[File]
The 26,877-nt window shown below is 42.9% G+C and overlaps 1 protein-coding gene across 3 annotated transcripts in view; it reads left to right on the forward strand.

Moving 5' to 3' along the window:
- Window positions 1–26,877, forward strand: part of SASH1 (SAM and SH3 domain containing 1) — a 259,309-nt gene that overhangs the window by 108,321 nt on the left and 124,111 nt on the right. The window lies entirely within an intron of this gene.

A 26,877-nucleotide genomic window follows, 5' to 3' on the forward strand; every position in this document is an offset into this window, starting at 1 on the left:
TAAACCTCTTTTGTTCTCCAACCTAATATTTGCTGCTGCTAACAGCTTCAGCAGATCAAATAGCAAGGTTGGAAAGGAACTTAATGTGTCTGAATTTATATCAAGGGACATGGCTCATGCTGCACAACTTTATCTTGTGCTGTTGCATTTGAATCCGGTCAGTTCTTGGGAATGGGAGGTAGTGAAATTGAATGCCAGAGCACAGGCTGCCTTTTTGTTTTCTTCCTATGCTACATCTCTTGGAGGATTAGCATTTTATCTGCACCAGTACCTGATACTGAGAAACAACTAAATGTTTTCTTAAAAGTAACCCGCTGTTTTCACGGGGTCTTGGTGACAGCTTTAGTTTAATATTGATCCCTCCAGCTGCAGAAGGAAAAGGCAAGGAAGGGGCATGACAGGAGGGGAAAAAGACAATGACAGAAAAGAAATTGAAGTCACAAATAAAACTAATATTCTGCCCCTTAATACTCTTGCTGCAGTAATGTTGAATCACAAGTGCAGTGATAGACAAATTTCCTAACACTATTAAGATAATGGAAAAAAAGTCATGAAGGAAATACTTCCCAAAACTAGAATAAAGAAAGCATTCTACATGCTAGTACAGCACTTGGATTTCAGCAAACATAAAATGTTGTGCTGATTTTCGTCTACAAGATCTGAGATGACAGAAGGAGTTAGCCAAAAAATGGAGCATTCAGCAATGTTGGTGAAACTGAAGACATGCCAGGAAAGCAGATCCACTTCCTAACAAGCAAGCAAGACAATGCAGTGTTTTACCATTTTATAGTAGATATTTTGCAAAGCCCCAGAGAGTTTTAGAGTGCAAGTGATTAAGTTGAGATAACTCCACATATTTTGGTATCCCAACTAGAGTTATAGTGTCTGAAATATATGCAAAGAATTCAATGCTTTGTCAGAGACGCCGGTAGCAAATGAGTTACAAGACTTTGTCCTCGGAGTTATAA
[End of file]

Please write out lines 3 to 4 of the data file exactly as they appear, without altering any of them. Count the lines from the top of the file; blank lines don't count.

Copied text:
- Window positions 1–26,877, forward strand: part of SASH1 (SAM and SH3 domain containing 1) — a 259,309-nt gene that overhangs the window by 108,321 nt on the left and 124,111 nt on the right. The window lies entirely within an intron of this gene.

A 26,877-nucleotide genomic window follows, 5' to 3' on the forward strand; every position in this document is an offset into this window, starting at 1 on the left: